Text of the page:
# YUV to RGB conversion for TV video

[Update 2020/12/20]

At Silicondust we have a long standing goal of providing the best possible picture quality for viewing TV within the home. Problem – we recently discovered some issues with the YUV to RGB implementation within the HDHomeRun app and launched an effort to get the colorspace conversion right across a wide range of platforms and devices.

Source content – in theory the source video could use any of many possible colorspace standards. ATSC 1.0 follows ITU-R BT.709-6 unless otherwise specified in the MPEG2 headers. We have found through real-world testing that broadcasters tend to always use BT.709-6 for ATSC 1.0 MPEG2 content regardless of the resolution. In the future we expect to see ATSC 3.0 HEVC 4K content utilizing the BT.2020 colorspace standard. Any app doing colorspace conversion should detect the colorspace standard the source content follows.

RGB output path – in theory the RGB output path could use any of many possible colorspace standards. In practice until you get to 4K and configure BT.2020 colorspace or some HDR variant you can expect computer and TV displays to follow BT.709-6 as well. Any app doing colorspace conversion should query the colorspace standard the output path follows.

This post documents the most common situation of BT.709-6 8-bit YCbCr (YUV) to RGB conversion.

The BT.709-6 standard can be found here: https://www.itu.int/rec/R-REC-BT.709-6-201506-I/en

YUV to RGB from BT.709-6:

The BT.709-6 standard specifies the equations for RGB to YUV conversion:

Y = R * 0.2126 + G * 0.7152 + B * 0.0722
Cb = (R * -0.2126/1.8556 + G * -0.7152/1.8556 + B * 0.9278/1.8556) * 224/219 + 128
Cr = (R * 0.7874/1.5748 + G * -0.7152/1.5748 + B *-0.0722/1.5748) * 224/219 + 128

The reverse takes a bit of rearranging. The equations here show this reversal using the original numbers from the BT.709-6 standard so as not to introduce rounding errors.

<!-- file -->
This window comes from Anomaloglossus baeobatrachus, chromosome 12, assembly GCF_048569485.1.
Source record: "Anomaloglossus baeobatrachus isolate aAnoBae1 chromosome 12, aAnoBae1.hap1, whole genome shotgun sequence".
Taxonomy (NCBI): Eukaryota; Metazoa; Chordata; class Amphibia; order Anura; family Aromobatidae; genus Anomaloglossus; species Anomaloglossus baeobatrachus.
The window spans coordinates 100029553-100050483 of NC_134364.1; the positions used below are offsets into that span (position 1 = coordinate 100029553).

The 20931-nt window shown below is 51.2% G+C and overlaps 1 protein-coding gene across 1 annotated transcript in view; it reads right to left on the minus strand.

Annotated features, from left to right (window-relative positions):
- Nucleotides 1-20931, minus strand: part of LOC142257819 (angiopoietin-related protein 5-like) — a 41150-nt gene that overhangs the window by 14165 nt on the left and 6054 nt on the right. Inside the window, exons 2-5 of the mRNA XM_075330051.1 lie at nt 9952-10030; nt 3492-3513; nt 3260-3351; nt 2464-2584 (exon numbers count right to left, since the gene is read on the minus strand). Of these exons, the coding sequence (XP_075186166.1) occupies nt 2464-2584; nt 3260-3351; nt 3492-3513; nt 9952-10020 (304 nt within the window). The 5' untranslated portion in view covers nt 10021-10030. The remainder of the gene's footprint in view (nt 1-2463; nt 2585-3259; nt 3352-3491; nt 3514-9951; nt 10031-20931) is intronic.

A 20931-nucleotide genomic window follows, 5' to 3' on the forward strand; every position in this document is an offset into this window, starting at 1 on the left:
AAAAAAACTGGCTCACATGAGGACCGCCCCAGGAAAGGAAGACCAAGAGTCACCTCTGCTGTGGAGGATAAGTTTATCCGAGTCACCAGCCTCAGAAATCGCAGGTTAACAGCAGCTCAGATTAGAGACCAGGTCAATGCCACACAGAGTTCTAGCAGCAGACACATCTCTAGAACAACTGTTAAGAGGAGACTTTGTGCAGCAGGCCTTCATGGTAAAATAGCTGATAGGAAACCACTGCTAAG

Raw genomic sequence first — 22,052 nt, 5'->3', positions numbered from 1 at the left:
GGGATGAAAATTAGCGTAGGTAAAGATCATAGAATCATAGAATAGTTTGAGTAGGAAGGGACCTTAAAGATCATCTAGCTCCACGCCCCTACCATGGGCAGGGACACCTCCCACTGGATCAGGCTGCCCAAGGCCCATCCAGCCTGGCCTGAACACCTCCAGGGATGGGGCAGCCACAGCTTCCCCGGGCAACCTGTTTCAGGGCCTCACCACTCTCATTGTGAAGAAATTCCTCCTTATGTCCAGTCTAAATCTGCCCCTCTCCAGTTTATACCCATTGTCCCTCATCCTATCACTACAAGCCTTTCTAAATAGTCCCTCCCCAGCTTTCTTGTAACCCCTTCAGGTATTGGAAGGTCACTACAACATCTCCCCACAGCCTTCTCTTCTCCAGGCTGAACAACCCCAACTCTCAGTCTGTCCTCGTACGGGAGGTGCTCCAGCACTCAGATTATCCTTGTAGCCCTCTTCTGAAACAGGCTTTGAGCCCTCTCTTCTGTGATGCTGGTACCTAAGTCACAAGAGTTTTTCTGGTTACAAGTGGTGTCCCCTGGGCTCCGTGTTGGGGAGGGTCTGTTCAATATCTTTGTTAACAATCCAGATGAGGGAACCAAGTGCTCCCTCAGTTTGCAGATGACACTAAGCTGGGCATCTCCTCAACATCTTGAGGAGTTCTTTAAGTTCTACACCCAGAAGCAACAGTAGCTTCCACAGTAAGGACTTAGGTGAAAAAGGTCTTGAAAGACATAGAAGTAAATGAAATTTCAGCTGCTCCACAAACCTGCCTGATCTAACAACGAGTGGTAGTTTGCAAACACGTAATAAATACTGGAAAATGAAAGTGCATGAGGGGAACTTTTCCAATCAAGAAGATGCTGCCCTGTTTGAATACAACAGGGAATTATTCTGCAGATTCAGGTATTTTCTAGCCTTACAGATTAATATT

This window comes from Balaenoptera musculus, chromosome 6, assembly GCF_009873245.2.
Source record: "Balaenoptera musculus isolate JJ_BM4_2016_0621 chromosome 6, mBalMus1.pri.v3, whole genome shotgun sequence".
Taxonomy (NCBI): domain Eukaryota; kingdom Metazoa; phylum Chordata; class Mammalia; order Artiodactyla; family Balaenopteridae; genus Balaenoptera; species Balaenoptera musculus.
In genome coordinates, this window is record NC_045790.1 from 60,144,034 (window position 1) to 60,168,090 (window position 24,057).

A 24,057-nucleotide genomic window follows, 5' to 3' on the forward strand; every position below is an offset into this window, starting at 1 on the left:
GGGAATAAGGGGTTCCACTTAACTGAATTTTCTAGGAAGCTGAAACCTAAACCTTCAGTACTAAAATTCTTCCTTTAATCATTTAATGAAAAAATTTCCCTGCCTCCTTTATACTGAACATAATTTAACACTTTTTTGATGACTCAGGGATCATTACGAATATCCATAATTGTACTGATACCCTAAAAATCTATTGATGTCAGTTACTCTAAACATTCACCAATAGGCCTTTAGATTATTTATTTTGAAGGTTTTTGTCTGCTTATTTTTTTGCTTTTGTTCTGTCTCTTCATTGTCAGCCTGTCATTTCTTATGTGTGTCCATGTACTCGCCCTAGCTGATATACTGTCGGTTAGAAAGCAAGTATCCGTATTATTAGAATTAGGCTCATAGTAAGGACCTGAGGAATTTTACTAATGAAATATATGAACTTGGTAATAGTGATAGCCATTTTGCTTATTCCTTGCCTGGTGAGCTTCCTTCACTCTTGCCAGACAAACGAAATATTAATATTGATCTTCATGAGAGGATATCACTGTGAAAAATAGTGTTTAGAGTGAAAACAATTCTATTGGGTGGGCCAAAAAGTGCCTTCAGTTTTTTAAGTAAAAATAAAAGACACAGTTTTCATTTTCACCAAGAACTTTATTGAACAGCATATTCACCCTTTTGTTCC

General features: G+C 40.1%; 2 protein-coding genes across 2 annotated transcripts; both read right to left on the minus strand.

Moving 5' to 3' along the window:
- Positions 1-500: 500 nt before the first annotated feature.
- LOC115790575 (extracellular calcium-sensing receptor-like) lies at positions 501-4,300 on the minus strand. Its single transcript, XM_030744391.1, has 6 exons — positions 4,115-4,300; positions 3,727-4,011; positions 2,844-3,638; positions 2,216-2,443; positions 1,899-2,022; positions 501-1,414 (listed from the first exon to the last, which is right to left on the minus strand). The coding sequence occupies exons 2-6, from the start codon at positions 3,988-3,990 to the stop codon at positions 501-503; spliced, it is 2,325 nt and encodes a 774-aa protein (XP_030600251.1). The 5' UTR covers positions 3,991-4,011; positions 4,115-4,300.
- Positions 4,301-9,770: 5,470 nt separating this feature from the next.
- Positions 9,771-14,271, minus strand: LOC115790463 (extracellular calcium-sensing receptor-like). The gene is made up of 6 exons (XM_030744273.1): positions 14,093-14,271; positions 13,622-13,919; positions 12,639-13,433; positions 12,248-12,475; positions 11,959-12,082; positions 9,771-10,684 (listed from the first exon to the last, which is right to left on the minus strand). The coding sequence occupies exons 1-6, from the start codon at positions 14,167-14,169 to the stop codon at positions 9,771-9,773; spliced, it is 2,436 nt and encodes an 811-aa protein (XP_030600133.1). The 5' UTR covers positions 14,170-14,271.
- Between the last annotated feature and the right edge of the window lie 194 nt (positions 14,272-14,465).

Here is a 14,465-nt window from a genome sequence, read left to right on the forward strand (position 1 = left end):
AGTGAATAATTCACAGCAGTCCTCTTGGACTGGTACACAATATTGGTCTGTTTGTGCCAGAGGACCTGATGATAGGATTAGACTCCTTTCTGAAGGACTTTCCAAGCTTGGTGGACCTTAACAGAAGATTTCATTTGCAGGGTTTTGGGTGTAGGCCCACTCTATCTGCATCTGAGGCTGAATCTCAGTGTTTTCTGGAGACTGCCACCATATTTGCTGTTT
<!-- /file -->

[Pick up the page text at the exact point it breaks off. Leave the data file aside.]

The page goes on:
R = Y + (Cr – 128) * 219/224 * 1.5748
G = Y + (Cb – 128) * 219/224 * -0.0722*1.8556/0.7152 + (Cr – 128) * 219/224 * -0.2126*1.5748/0.7152
B = Y + (Cb – 128) * 219/224 * 1.8556

Note that these RGB values have a valid range of 16 to 235.
These equations can be self tested by converting back and forth between RGB and YCrCb.

PCs use full range values (0,0,0 for black and 255,255,255 for white) so the RGB values need to be rescaled to full range:

Rfull = (R – 16) * 255/219
Gfull = (G – 16) * 255/219
Bfull = (B – 16) * 255/219

The fullrange rescale can be rolled into the conversion equations to get:

Rfull = Y * 1.1643835616 + Cr * 1.7927410714 + -248.100994
Gfull = Y * 1.1643835616 + Cb * -0.2132486143 + Cr * -0.5329093286 + 76.878080
Bfull = Y * 1.1643835616 + Cb * 2.1124017857 + -289.017566

Clamp the resulting RGB values to min 0 max 255. To convert to integer add 0.5 and truncate (cast to int). Some possible values are critically close to the 0.5 rounding point – if calculated using float precision some integer values will be off by 1 compared to the double precision reference. This won’t matter for most applications. The numbers shown have the minimum required precision to ensure an exact integer match to the reference when using double precision floats.

GPU notes:

YCbCr to RGB conversion is typically done using GPU shaders so the 0-255 YCbCr values are automatically converted into 0.0-1.0 range floats (ie gpuY = Y / 255). This doesn’t affect the multiplication numbers but the offset numbers need to be divided by 255.

const mat3 YCbCrToRGBmatrix = mat3(
1.1643835616, 0.0000000000, 1.7927410714,
1.1643835616, -0.2132486143, -0.5329093286,
1.1643835616, 2.1124017857, 0.0000000000
);

const vec3 YCbCrToRGBzero = vec3(-0.972945075, 0.301482665, -1.133402218);

vec3 RGBFullRange = YCbCr * YCbCrToRGBmatrix + YCbCrToRGBzero;
vec3 RGBFullRangeClamped = clamp(RGBFullRange, vec3(0.0, 0.0, 0.0), vec3(1.0, 1.0, 1.0));

Factor generation code
The code used to generate the factors and zero offsets can be found here. Values are calculated using the original numbers from the BT.709-6 standard utilizing double-precision mathematics. The printed values have sufficient resolution to meet or exceed float-precision.

Testing